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IMC 2016: Sessions

Session 233: New Directions in the Study of Women Religious, I: Staging the Identities of Women Religious

Monday 4 July 2016, 14.15-15.45

Sponsor:Journal of Medieval Monastic Studies (JMMS) / History of Women Religious of Britain & Ireland (HWRBI) / Henri Pirenne Institute for Medieval Studies, Universiteit Gent / Religion & Society in the Early & Central Middle Ages (ReSoMa), Universiteit Gent
Organisers:Kimm Curran, History Lab+, Institute of Historical Research, University of London
Kirsty Day, Institute for Medieval Studies / School of History, University of Leeds
Steven Vanderputten, Vakgroep Geschiedenis, Universiteit Gent
Moderator/Chair:Kimm Curran, History Lab+, Institute of Historical Research, University of London
Paper 233-aRepresentations of Female Abbatial Leadership in 9th- to 11th-Century Saxony
(Language: English)
Jirki Thibaut, Vakgroep Geschiedenis, Universiteit Gent / KU Leuven
Index terms: Gender Studies, Monasticism, Religious Life
Paper 233-bEmbodying Faith: Eugenia and Æthelthryth in the Monastery
(Language: English)
Abigail G. Robertson, Department of English Language & Literature, University of New Mexico, Albuquerque
Index terms: Gender Studies, Hagiography, Language and Literature - Old English, Monasticism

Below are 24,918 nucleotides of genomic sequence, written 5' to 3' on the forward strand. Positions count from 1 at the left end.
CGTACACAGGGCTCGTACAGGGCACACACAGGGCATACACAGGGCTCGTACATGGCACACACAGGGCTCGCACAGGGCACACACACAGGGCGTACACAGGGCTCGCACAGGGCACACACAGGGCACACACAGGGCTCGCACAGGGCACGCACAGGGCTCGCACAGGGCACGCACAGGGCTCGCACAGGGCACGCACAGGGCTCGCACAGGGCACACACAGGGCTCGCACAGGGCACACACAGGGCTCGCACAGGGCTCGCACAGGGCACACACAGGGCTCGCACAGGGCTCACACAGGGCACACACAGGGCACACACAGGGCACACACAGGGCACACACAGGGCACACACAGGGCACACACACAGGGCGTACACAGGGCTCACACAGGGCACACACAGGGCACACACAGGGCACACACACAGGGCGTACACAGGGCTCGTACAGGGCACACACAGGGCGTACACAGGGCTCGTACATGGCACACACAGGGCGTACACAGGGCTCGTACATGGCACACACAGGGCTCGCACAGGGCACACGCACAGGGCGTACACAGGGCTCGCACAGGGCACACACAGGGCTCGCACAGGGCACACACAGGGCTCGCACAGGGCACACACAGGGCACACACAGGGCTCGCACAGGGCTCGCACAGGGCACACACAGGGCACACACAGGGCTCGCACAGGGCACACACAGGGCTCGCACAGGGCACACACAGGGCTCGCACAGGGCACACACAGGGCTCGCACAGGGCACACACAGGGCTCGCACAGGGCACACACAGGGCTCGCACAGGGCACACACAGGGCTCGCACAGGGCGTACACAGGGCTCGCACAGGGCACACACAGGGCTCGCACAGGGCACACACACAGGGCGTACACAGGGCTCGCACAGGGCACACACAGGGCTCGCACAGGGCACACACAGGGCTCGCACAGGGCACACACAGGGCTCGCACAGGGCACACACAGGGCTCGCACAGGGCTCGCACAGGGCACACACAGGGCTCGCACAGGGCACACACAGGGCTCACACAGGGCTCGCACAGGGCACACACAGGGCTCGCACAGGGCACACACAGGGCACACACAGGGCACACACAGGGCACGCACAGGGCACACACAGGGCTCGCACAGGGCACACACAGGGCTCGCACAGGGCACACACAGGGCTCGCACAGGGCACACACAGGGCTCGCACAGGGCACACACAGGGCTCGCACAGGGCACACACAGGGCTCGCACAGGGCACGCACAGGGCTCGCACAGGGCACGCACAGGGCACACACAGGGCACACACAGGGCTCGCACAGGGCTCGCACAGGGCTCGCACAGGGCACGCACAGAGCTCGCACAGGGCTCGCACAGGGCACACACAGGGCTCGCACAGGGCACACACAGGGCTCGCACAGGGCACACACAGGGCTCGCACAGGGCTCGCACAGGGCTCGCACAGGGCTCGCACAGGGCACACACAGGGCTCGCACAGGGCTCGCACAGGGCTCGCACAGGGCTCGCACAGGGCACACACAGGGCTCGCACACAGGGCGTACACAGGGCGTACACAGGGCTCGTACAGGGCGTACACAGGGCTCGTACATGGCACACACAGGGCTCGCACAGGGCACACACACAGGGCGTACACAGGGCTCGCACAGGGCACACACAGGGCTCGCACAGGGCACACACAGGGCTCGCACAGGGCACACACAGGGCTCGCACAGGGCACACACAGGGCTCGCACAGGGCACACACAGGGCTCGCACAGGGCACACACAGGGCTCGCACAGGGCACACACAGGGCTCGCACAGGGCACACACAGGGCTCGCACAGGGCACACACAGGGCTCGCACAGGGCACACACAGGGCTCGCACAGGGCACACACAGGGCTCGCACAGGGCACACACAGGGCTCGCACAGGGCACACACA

Although performativity as a methodological framework has long been used by scholars of gender in the Middle Ages with rich results, it has rarely been used in an explicit way to explore the identities of female religious. The papers in this session take innovative approaches towards the performance of identity by women religious from the early to late Middle Ages. The first paper takes a new approach to abbatial leadership - discussion of which is often restricted to evidence of male religious - in 9th- to 11th-century Saxony, by exploring how abbesses performed their own roles as leaders of religious communities, and how societal expectations shaped the way in which they did so. The second highlights the importance of materiality in Anglo-Saxon saints' lives, by demonstrating that the female body was used performatively in these texts as way of communicating orthodox faith. The third discusses how the staging of Easter cycle plays in Irish Dominican convents in Spain transformed the convent space into theatres, how far the nuns living in the convents themselves shaped the space in this way, and how the use of convents as theatres created social bonds between the convent and the wider community.